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A Permanent Home for The Heartland Institute

February 20, 2015

Quarterly Performance Report First Quarter, 2015

The Heartland Institute celebrated its 30th anniversary in 2014 while occupying leased office space on the 27th floor of one of Chicago’s signature high-rise buildings. Being able to show the world we “finally made it” for the past three years has been nice, but this building never felt like home to me.

After long and careful deliberation, Heartland’s board of directors and senior staff decided it was time for us to buy our own building, to find a more permanent home in a community that supports our mission. Following an 11-month search for suitable space, in December 2014 we purchased a beautiful building in Arlington Heights, a suburb of Chicago. We plan to move in May 2015.

Why Buy a Building?

David Padden, Heartland’s founder and long-time board member, often warned against the allure of owning a building. A building can be nothing more than a CEO’s expensive ego trip, he said. Better to let someone else worry about maintenance, parking, taxes, and security. Owning a building can be a major distraction.

That’s all true, but there’s another side. Continuing to rent in downtown Chicago would cost $22,000 a month, or $1.3 million over five years. For approximately that same amount, we will buy a building in the suburbs, renovate it to exactly suit our needs, and pay all other occupancy costs during that same five-year period. In five years we will own a million-dollar asset (probably worth considerably more), not have to move or renegotiate a lease, and face occupancy costs of only around $12,000 a month.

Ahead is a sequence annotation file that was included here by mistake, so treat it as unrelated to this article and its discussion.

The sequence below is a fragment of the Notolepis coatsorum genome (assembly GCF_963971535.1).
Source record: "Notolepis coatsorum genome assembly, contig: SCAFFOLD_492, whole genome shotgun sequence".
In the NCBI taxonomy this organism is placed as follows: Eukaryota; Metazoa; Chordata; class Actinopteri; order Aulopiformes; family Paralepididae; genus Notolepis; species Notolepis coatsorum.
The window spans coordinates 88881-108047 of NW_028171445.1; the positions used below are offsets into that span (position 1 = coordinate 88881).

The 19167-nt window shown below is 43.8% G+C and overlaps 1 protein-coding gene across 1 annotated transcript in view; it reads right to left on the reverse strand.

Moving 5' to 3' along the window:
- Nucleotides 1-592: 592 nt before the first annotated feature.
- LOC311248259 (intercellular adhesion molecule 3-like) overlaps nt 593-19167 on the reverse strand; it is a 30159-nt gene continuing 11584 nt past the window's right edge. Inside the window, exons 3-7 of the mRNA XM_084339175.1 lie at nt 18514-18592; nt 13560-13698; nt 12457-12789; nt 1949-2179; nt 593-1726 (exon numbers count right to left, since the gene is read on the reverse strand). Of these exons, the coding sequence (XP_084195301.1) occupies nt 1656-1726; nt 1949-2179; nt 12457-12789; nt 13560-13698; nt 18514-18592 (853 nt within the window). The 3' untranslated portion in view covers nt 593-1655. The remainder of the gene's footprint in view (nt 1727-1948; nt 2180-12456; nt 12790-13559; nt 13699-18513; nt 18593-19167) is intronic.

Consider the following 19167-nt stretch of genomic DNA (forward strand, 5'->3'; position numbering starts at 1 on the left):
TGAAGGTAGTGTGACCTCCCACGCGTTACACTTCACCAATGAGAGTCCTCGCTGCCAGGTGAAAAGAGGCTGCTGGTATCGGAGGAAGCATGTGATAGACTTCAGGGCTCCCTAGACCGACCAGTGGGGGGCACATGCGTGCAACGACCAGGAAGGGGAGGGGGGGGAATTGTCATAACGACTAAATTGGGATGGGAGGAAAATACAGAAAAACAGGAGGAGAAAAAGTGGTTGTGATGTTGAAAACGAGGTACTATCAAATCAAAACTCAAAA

A permanent home for The Heartland Institute will improve our institutional stability by providing an asset that can secure a line of credit. It removes the uncertainty caused by landlords getting to decide every five or six years whether the organization can remain in its current location or must spend more or move.

Buying and occupying our own building makes a statement that The Heartland Institute expects to remain true to its mission and programs through thick and thin and beyond the tenure and even lifetimes of its founders, current staff, and board of directors. This makes it easier to recruit board members and donors interested in making legacy gifts.

The high cost of leasing space downtown means losing our research library and public meeting space if we stay. Is that the right direction? The building we purchased will accommodate a research library large enough to attract students, faculty from nearby colleges, and adjunct scholars from around the country and even around the world. That’s what a “think tank” should strive to achieve. A larger public meeting space will enable us to reach out to local conservative and libertarian groups, student groups, Second Amendment groups, and more.

Why Move to the Suburbs?

Buying a building in Chicago is a very expensive proposition, given the small number of suitably sized buildings downtown and zoning, taxes, parking, and security concerns surrounding buildings in residential areas.

Moving to Arlington Heights, an affluent suburb on Chicago’s Northwest side, puts us closer to  O’Hare Airport as well as to our supporters and audiences. About 80 percent of Heartland’s donors live and work outside Illinois. Seventy-five percent of our Illinois-based donors live in the suburbs while fewer than 25 percent live in Chicago. Being closer to O’Hare and to our base will increase the number of volunteers, donors in the area, and attendance at events.